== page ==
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Diolch, Madam Deputy Speaker. I am delighted to have the opportunity to close the debate on behalf of the Plaid Cymru and SNP group. Our combined parties have campaigned on this issue for a number of years, not least in tabling amendments to Finance Bills in 2005 and 2008. It is somewhat disappointing that, in our first Opposition day debate of the Session, we must once again highlight the need for Government intervention to stabilise fuel prices.
Fuel prices are driven by the global price of oil and by domestic taxation. In the case of global oil prices, the trajectory is likely to go in only one direction, as oil is a finite resource. It is already being traded at over $100 a barrel. As the world economy recovers, the price will rise further as a result of increasing demand, especially from the emerging countries and, in particular, China. Volatility will only be exacerbated as we reach peak oil. Oil prices will also inevitably increase as a result of the long-term deflationary policies of the United States Government. Oil is traded in dollars, and a weakening dollar pushes up oil prices as producer countries try to make up for the shortfall of a currency whose value lessens. I echo the call of the French President, Mr Sarkozy, for a long-term agreement between oil-producing and consumer countries to offer more stability on prices.
Fuel prices are obviously influenced by domestic taxation, and it is with that element that we are concerned today. Duty on fuel in the UK represents about 65% of the price of fuel at the pump, if my sums are correct. Clearly, the higher the price of wholesale oil, the higher the tax receipts raked in by the Treasury. As is shown by an excellent House of Commons Library research paper, petrol duty in the UK is the second highest in the European Union, and the duty on diesel is by far the highest. While most other countries impose different levels of duty on road petrol and diesel, the UK's rates are exactly the same, which means that the UK's diesel prices are far higher than those of our European partners.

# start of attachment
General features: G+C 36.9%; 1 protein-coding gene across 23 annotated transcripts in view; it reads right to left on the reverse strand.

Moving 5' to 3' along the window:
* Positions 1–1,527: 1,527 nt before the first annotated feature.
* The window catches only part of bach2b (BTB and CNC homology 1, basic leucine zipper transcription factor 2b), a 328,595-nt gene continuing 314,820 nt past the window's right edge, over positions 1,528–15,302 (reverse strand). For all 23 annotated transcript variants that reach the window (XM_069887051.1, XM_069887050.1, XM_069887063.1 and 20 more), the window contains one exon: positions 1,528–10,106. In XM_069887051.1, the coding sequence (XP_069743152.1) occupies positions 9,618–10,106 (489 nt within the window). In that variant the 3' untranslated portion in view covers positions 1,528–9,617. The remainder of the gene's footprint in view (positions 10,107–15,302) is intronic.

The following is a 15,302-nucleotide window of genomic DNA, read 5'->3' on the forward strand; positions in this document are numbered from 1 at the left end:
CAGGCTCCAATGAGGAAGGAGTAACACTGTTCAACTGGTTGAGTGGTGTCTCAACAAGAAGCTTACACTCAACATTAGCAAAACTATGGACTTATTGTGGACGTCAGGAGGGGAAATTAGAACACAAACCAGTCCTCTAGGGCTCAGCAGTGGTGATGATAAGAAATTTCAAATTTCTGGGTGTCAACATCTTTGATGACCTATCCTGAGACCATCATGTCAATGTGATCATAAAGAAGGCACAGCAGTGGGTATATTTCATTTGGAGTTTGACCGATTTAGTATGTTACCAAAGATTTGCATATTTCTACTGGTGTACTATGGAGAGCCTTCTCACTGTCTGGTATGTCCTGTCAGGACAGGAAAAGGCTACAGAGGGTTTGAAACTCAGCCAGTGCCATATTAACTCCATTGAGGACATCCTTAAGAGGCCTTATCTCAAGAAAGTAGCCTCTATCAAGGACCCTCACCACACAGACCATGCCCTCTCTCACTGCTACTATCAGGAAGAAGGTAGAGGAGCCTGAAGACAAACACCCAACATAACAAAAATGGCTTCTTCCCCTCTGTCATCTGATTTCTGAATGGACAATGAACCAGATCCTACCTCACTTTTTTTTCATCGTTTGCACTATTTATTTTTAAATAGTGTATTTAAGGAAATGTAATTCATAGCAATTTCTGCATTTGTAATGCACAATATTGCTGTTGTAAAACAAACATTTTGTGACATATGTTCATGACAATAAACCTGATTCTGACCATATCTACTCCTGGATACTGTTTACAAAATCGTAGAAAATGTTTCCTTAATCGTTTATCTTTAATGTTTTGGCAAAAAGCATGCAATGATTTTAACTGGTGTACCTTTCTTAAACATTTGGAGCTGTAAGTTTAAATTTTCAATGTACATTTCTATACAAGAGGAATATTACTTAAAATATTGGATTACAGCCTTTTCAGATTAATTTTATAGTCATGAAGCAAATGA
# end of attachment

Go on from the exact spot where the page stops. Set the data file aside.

There are three general reasons for the need for a mechanism to stabilise fuel prices via control of duty. First, the volatility of fuel prices has far-reaching social and economic consequences, and we therefore need a mechanism to dampen the peaks and troughs. Secondly-as we have heard in a number of notable speeches today-surges in prices have a disproportionate effect on some sectors of the economy, some sections of society, and some geographical parts of the state. Thirdly, green taxes must be linked to clear environmental criteria, because otherwise the public will believe they are just another cash cow and there will be a loss of support for environmental taxation. That would be a disaster, in view of the challenges that we face as a nation and, of course, throughout the world.